School in Eagle Point, Oregon. This up-coming school year
will be Jeremy’s sixth year as Eagle Point High School’s band
director. He currently lives in Medford with his wife and two
Labrador retrievers. SOJO is fortunate to have Jeremy as
one of its outstanding musicians.
Bio to follow.
Brent Olstad began playing the piano in the 3rd grade, largely on the insistence of his mother who was a music educator. He attended Biola University where he received a B.M. in Organ Performance. It was in college that he began hearing and exploring jazz, and it has been his favorite music ever since. It was also in college that he began arranging music and has since added 100s of arrangements to his catalog of mostly sacred music, although he has many jazz and “secular” arrangements as well. His music can be found at www.brentolstadmusic.com. He moved to the Rogue Valley 30 years ago to be the Worship Pastor of Ashland Bible Church where he served for 20 years. He has found time to perform in a variety of venues, including the Craterian Theater, Camelot Theatre, the Cabaret Theatre, and the Britt Festival. He has played for Kirby Shaw’s Jefferson State Choral Coalition, the Rogue Valley Chorale and has been a session player for several recording projects. He has been a member of the Rogue Valley Gospel Group, Salsa Brava, and The High Society Orchestra. Although he isn’t on staff in a church, he still enjoys playing on the worship team at his church in Jacksonville.
He worked for a number of years with Joni and Friends, a ministry serving people affected by disability. Although he is no longer with the organization, he and his wife, Rachel, continue to be a disability advocates training, mentoring, and encouraging organizations and individuals to honor, cherish, include, and respect those in our community who are affected by disability.
Dave taught band and choir for over 30 years. He taught 26 years of those years at North Valley High School in Grants Pass. Dave started playing drums with the Southern Oregon Jazz Orchestra when it was first formed in 2009.
In 2012 he left SOJO to take on other musical opportunities.
Over the years he has directed the Rogue Community College Jazz Band twice in 1987-88 and again 2008-2010. He has been playing drums in the Ashland City Band each summer since 1968. He has also directed the Southern Oregon Concert Band. Currently he plays drums and directs the ROGUE GOLD JAZZ BAND in Grants Pass. In September 2021 Dave rejoined SOJO on drums. He says, “It is great to be back home”.
Ed’s first exposure to music was AM radio in the early 60’s.
At his parents’ home in Western Pennsylvania, his bedroom
radio picked up stations from New York, to Washington, D.C.
to Chicago. His first instrument (in elementary school) was
drums; he played percussion all through high school, adding
the guitar as a result of the British Invasion. New albums,
school bands, and garage bands were the staple of his musical existence.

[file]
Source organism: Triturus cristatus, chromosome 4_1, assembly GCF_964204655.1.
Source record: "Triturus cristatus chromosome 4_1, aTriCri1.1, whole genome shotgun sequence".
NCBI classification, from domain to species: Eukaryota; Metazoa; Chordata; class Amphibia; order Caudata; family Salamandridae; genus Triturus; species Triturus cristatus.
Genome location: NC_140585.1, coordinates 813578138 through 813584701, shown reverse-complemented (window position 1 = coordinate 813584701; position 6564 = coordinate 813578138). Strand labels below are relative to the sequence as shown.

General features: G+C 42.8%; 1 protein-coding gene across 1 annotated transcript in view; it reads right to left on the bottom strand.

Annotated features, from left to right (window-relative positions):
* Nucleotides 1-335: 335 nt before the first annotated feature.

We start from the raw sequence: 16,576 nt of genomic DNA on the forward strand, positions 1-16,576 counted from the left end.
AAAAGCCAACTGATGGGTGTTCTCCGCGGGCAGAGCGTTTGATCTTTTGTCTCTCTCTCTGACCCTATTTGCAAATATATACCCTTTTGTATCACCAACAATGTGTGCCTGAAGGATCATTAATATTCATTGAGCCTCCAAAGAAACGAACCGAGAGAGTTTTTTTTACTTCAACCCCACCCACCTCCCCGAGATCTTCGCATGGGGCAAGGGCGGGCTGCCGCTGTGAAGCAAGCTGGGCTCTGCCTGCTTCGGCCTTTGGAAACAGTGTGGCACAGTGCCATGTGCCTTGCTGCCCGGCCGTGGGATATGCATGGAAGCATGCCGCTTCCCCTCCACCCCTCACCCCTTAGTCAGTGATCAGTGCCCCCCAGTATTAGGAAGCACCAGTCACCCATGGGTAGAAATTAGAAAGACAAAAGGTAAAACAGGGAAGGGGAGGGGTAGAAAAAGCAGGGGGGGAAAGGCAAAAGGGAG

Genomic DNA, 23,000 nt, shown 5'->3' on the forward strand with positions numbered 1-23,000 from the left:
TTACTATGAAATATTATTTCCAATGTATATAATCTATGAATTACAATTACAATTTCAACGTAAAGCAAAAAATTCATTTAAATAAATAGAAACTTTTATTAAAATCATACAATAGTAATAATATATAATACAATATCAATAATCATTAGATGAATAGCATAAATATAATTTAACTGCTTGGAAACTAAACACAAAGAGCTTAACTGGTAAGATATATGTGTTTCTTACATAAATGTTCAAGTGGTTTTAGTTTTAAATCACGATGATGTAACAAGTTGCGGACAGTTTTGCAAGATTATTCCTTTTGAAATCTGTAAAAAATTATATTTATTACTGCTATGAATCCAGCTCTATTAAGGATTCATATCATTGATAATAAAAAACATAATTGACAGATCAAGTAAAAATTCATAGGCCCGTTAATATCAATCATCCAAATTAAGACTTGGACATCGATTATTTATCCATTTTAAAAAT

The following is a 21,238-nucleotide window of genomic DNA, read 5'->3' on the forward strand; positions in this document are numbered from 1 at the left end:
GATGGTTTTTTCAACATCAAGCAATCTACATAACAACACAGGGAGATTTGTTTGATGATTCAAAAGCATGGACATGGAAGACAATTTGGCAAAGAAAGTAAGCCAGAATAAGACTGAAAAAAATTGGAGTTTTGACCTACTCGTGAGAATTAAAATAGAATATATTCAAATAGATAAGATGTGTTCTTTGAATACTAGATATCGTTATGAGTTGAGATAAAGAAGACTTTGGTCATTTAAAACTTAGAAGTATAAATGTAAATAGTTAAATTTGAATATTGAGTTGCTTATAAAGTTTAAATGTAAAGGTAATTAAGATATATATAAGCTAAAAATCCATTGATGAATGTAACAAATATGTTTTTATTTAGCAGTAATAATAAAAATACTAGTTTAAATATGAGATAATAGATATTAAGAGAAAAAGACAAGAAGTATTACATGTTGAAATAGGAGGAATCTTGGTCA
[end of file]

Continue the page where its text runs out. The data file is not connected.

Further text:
College and pharmacy school in the 70’s took over, and the
instruments were put away. Ed became more of a music
consumer, learning to listen to and appreciate other genres.
A 40+ year career in health care enabled him to take care of
the business of life.
Ed and his (very supportive) wife Meghan moved to the Rogue
Valley in 2000, and he started volunteering as a fill-in classical
music host on JPR. During a 2007 chance meeting of old
bandmates at a high school reunion the musical flame reignited
and he started taking jazz guitar lessons. A few years later he
encountered the role of the guitar in a big band… though he
was focused on improv. He continued to broaden listening
horizons and got fascinated with the dual role of the guitar
(harmony and rhythm) in an ensemble such as SOJO.
After retirement in early 2019 he started to follow the trail left
by the swing pioneers: Freddie Green, Bucky Pizzarelli,
Eddie Lang, and George Van Eps, to name a few. He joined
SOJO in the summer of 2019.
Dave began to play the bass in his father’s territory band in
South Dakota. Dad could never keep good bass players,
so he drafted his 4 sons to play for him, starting them in
junior high, and passing the job onto the next brother
when they left home. To his chagrin, they all went into
music professionally after high school.
Dave has played bass in symphony orchestras, chamber
music groups, orchestra pits, operas, musicals, bebop
groups, progressive jazz groups, avant-garde music
ensembles, and baroque period ensembles. Big band
jazz is one of his favorite forms of music to perform,
not only because of the size of the sound, but as he
says, “It is the most danceable music ever invented.”
It is a privilege to have Dave as a member of SOJO.
Dianne has been singing since she was a teenager growing
up in Southern Oregon. Her musical roots began with a
cappella Gospel with her sisters and in community theater.
As a teenager, she toured Europe with a youth orchestra.
Dianne later returned from the UK and finally settled in
Southern Oregon. She has become a popular local performer,
appearing at many local venues with SOJO, Blue Lightning
Dance Band, and sits in with many other local bands.
Dianne’s style is strong, smooth, and controlled like the best big band singers of the 40’s, but it’s the joy she expresses in song that makes her performances memorable. She says, “The biggest thrill
I’ve had as a singer is to be backed by that big band sound”.